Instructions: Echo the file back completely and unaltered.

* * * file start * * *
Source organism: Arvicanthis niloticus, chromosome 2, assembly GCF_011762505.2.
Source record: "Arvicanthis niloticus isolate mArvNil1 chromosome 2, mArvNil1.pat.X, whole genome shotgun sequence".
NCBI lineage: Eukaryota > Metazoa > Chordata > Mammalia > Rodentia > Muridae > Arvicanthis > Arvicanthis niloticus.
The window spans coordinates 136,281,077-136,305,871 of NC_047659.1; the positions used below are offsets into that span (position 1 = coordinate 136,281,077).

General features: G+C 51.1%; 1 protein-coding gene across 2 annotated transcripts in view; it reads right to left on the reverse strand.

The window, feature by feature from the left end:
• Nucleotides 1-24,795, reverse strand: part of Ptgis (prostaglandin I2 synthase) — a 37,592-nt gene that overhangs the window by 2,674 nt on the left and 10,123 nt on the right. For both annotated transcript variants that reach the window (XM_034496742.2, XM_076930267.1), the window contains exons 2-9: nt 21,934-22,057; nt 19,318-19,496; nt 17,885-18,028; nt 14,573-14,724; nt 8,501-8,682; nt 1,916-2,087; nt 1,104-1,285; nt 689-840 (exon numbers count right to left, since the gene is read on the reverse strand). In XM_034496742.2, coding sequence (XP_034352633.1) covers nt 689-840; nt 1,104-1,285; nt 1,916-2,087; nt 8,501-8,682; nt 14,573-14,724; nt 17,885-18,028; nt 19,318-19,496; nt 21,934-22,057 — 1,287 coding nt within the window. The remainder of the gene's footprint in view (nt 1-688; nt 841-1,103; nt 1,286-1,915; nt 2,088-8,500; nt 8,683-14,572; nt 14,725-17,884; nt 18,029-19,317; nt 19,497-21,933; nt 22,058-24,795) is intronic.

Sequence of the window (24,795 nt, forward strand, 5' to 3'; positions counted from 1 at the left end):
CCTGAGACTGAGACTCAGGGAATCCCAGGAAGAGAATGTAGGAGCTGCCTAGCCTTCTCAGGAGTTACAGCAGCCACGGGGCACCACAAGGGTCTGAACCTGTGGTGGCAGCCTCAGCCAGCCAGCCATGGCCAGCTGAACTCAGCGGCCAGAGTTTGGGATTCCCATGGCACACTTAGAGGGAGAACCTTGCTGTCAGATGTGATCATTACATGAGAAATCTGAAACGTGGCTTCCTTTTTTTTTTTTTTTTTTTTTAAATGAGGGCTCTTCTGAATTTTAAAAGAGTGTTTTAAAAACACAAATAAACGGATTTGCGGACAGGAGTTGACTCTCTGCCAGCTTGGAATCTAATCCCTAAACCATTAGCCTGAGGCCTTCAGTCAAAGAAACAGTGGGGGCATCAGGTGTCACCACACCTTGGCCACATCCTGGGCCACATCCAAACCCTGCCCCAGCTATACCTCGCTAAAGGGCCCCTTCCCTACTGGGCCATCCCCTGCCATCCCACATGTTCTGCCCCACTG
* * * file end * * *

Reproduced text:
Source organism: Arvicanthis niloticus, chromosome 2, assembly GCF_011762505.2.
Source record: "Arvicanthis niloticus isolate mArvNil1 chromosome 2, mArvNil1.pat.X, whole genome shotgun sequence".
NCBI lineage: Eukaryota > Metazoa > Chordata > Mammalia > Rodentia > Muridae > Arvicanthis > Arvicanthis niloticus.
The window spans coordinates 136,281,077-136,305,871 of NC_047659.1; the positions used below are offsets into that span (position 1 = coordinate 136,281,077).

General features: G+C 51.1%; 1 protein-coding gene across 2 annotated transcripts in view; it reads right to left on the reverse strand.

The window, feature by feature from the left end:
• Nucleotides 1-24,795, reverse strand: part of Ptgis (prostaglandin I2 synthase) — a 37,592-nt gene that overhangs the window by 2,674 nt on the left and 10,123 nt on the right. For both annotated transcript variants that reach the window (XM_034496742.2, XM_076930267.1), the window contains exons 2-9: nt 21,934-22,057; nt 19,318-19,496; nt 17,885-18,028; nt 14,573-14,724; nt 8,501-8,682; nt 1,916-2,087; nt 1,104-1,285; nt 689-840 (exon numbers count right to left, since the gene is read on the reverse strand). In XM_034496742.2, coding sequence (XP_034352633.1) covers nt 689-840; nt 1,104-1,285; nt 1,916-2,087; nt 8,501-8,682; nt 14,573-14,724; nt 17,885-18,028; nt 19,318-19,496; nt 21,934-22,057 — 1,287 coding nt within the window. The remainder of the gene's footprint in view (nt 1-688; nt 841-1,103; nt 1,286-1,915; nt 2,088-8,500; nt 8,683-14,572; nt 14,725-17,884; nt 18,029-19,317; nt 19,497-21,933; nt 22,058-24,795) is intronic.

Sequence of the window (24,795 nt, forward strand, 5' to 3'; positions counted from 1 at the left end):
CCTGAGACTGAGACTCAGGGAATCCCAGGAAGAGAATGTAGGAGCTGCCTAGCCTTCTCAGGAGTTACAGCAGCCACGGGGCACCACAAGGGTCTGAACCTGTGGTGGCAGCCTCAGCCAGCCAGCCATGGCCAGCTGAACTCAGCGGCCAGAGTTTGGGATTCCCATGGCACACTTAGAGGGAGAACCTTGCTGTCAGATGTGATCATTACATGAGAAATCTGAAACGTGGCTTCCTTTTTTTTTTTTTTTTTTTTTAAATGAGGGCTCTTCTGAATTTTAAAAGAGTGTTTTAAAAACACAAATAAACGGATTTGCGGACAGGAGTTGACTCTCTGCCAGCTTGGAATCTAATCCCTAAACCATTAGCCTGAGGCCTTCAGTCAAAGAAACAGTGGGGGCATCAGGTGTCACCACACCTTGGCCACATCCTGGGCCACATCCAAACCCTGCCCCAGCTATACCTCGCTAAAGGGCCCCTTCCCTACTGGGCCATCCCCTGCCATCCCACATGTTCTGCCCCACTG